UFC on FOX 25: Chris Weidman vs. Kelvin Gastelum Toe to Toe Preview – A complete breakdown

Chris Weidman vs. Kelvin Gastelum headlines UFC on FOX 25 this July 22, 2017 at the Nassau Veterans Memorial Coliseum in Uniondale, New York.…

By: David Castillo | 6 years ago
UFC on FOX 25: Chris Weidman vs. Kelvin Gastelum Toe to Toe Preview – A complete breakdown
Bloody Elbow 2.0 | Anton Tabuena

Chris Weidman vs. Kelvin Gastelum headlines UFC on FOX 25 this July 22, 2017 at the Nassau Veterans Memorial Coliseum in Uniondale, New York.

One sentence summary

David: Can Weidman break out of his decline cocoon against Gastelum’s weed cocoon?

Phil: Chris Weidman finally gets his chance to fight in Long Island, in a bout which feels sort of primed to be the sadness cherry on top of a grief sundae


Record: Chris Weidman 13-3 Kelvin Gastelum 13-2-1 NC

Odds: Chris Weidman +150 Kelvin Gastelum -160

History / Introduction to the fighters

David: Weidman really seemed destined to take over the Spider’s throne. He dropped Anderson after Anderson pretended to be wobbled, caught him clowning, and fans figured Silva would make things right with the world. A linguini leg later, and Weidman cemented his status with a win over Machida. Now he’s old news. A wrestle-boxer who can’t deal with these dynamic strikers of middleweight. It’s an unfair characterization, but certainly warranted in some cases. It’s hard to say what the future holds for Chris. He looks genuinely exhausted in there at times – like his body is having to relive third round Yoel Romero each minute. Maybe he pulls an Arlovski and turns things around. Or maybe he pulls an Arlovski and continues crumbling.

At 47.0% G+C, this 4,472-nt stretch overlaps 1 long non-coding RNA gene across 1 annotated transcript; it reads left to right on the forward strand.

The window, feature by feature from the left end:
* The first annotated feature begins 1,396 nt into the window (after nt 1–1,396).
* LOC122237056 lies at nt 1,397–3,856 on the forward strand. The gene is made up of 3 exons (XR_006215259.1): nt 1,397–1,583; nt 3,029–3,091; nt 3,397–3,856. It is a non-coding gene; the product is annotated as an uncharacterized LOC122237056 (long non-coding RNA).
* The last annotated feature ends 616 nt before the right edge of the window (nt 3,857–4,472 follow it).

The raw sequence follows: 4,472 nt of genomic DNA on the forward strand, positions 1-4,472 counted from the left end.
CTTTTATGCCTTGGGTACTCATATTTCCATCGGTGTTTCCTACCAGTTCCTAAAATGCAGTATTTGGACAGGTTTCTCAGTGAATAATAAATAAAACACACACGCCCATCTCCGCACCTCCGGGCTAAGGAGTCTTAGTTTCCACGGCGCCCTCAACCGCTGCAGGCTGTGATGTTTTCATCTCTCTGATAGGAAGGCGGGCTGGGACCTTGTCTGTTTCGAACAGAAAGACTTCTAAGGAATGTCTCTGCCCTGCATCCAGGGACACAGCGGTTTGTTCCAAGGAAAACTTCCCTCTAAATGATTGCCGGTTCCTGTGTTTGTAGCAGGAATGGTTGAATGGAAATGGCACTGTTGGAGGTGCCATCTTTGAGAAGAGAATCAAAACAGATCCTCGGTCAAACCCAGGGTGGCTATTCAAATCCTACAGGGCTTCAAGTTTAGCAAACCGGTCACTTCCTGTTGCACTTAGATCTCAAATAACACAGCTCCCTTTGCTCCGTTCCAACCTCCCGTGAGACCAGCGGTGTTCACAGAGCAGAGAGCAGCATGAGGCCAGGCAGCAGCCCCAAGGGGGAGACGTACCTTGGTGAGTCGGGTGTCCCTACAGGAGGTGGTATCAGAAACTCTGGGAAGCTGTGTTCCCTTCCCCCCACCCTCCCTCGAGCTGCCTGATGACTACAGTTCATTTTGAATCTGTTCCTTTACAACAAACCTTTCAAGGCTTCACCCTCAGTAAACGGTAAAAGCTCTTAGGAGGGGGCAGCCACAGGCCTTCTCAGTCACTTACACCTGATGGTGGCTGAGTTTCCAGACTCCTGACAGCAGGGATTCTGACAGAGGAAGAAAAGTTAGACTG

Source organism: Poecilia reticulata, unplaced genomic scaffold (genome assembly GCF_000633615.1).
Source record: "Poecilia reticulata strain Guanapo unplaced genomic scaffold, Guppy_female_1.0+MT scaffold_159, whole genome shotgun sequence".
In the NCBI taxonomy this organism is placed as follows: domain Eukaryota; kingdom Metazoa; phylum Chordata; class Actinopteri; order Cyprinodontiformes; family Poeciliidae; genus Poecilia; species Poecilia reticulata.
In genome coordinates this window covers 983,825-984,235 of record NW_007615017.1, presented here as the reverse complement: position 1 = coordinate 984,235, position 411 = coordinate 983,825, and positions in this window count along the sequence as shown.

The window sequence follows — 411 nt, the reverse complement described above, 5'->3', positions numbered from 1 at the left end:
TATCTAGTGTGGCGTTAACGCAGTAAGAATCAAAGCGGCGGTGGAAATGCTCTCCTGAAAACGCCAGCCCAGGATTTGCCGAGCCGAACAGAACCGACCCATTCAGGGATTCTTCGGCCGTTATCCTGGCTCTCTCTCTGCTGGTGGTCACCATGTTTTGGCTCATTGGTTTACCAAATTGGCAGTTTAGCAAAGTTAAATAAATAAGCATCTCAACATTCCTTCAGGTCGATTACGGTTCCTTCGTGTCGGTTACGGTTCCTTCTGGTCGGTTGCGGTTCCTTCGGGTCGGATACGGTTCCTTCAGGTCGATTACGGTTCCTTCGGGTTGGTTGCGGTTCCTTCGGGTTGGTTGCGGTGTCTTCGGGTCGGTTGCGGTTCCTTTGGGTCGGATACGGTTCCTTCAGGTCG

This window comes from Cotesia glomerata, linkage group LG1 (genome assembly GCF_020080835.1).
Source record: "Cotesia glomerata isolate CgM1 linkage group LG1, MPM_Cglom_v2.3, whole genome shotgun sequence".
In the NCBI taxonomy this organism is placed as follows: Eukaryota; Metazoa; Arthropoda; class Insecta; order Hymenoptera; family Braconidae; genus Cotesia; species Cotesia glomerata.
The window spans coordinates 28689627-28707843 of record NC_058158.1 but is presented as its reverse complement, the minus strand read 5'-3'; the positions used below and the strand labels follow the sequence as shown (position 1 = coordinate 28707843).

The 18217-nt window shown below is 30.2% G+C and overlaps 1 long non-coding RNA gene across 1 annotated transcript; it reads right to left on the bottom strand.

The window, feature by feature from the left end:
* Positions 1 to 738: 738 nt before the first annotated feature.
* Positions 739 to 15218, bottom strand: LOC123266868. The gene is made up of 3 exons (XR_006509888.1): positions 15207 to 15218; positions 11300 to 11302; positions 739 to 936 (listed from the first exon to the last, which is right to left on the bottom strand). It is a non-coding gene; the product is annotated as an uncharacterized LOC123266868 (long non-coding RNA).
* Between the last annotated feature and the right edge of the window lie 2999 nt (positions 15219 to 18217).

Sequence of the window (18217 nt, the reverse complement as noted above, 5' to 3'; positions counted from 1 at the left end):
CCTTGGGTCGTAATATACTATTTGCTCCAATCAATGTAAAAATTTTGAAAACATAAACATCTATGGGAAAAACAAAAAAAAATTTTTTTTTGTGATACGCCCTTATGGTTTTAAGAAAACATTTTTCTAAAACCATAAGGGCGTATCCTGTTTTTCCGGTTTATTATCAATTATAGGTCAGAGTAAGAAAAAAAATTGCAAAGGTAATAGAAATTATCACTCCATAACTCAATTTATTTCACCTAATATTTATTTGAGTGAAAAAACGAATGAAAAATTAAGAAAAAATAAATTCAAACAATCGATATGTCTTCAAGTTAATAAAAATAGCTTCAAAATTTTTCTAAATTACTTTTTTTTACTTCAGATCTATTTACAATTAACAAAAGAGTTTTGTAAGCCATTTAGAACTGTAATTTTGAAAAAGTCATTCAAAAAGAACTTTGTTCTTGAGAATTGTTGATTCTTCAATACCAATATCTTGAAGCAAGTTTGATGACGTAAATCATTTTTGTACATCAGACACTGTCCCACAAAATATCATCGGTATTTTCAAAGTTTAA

Phil: It doesn’t seem like it was long ago that he was on the top of the world, having knocked out the biggest star in MMA at the time in a hugely viral KO. His decline has managed the neat trick of being precipitous while still leaving people the opportunity to say “well, if he’d just done [THING X] differently, maybe he would have won.”